The MatchTV gig is the latest addition to her growing media empire, one on which the sun never sets with the help of her Twitter, Instagram, and, most recently, a YouTube Channel that features a pun-filled interview with reigning world champion Nathan Chen.

“I really feel the love because I’m starting to do much more on social media. I’m speaking more with the fans, and I think that’s important for the people who love figure skating. All skaters should be like this.”

Tuktamysheva has always been a trend-setter. Beyond the triple Axel, her influence can be seen in the proliferation of arm variations and back-loaded triple-triple combinations, both of which she did to win her world title. From jokes about footballers and politicians to her audacious exhibition to Britney Spears’ “Toxic” – spurring others to take on the online #TuktikChallenge, copying her strip-tease cantilever – the 21-year-old has reclaimed the zeitgeist of the sport. Close as she is transcending it entirely, the “Empress” hasn’t lost her sense of humor.

“I think I started approaching my career differently after Sochi, realizing that I just needed to enjoy myself to have good performances on the ice.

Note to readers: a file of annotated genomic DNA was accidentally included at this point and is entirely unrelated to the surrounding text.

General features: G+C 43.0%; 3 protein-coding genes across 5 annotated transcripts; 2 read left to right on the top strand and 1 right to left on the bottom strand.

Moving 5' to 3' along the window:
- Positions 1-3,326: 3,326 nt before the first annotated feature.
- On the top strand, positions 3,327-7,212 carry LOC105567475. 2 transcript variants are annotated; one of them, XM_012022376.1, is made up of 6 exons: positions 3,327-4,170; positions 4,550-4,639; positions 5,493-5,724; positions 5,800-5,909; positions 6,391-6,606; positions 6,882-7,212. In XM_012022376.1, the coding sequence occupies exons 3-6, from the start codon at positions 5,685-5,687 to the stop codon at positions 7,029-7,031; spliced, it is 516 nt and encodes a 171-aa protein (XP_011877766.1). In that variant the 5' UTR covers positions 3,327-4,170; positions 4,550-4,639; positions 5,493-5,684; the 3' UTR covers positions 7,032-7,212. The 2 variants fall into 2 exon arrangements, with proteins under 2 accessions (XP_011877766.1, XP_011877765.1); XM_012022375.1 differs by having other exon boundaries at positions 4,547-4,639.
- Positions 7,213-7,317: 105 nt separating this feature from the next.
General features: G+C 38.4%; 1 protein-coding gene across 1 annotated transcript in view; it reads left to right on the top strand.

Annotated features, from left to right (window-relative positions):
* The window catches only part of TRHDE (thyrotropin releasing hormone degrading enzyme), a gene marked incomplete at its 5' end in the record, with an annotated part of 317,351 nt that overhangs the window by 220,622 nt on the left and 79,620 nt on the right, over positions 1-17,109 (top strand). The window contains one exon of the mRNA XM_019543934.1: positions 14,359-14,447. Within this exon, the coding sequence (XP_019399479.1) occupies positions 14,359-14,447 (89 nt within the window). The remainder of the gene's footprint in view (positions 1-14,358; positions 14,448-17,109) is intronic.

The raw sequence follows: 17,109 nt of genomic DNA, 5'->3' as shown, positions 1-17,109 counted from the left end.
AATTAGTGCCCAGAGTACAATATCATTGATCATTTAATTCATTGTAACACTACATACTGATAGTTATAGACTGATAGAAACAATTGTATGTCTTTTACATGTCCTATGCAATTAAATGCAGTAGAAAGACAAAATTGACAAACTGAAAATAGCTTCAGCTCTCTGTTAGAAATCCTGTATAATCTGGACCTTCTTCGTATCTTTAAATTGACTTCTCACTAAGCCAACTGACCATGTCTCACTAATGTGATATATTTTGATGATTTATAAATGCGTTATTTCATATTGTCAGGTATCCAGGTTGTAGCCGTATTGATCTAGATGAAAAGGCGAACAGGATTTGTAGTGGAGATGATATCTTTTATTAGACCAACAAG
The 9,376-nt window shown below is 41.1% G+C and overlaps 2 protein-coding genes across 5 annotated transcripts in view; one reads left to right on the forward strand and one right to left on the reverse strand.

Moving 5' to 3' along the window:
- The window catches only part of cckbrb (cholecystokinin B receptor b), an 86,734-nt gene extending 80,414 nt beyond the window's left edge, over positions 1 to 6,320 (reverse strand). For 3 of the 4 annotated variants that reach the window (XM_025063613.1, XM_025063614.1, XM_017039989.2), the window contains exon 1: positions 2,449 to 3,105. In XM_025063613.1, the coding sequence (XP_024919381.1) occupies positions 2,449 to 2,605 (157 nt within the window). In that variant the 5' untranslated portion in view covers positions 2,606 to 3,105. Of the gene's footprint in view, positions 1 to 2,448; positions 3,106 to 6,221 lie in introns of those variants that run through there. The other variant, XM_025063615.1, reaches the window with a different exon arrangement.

“This year isn’t the first time I’ve felt that way, and I do hope that this will work for a second season in a row, and not like last time where it took another three years.”

As a reminder, you can watch the ISU Grand Prix Series live and on-demand with the ‘Figure Skating Pass’ on NBC Sports Gold. Go to NBCsports.com/gold/figure-skating to sign up for access to every ISU Grand Prix and championship event, as well as domestic U.S. Figure Skating events throughout the season. NBC Sports Gold gives subscribers an unprecedented level of access on more platforms and devices than ever before.

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Loena Hendrickx on the rise, making Grand Prix debut at Skate America

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Belgian teenager Loena Hendrickx made her Winter Olympic debut in PyeongChang, and began her short program with the aim of becoming the first from her country to qualify for a ladies’ singles free skate since Katrien Pauwels in 1988.

Fresh off a 14th place finish in the men’s event, brother Jorik sat in the stands. He looked away as the music – a cool arrangement of Madonna’s “Frozen” – began, and covered his eyes as the 18-year-old set up for a planned triple lutz, triple toe combination.

Eight years younger than her two-time Olympian elder brother, Hendrickx knew the feeling.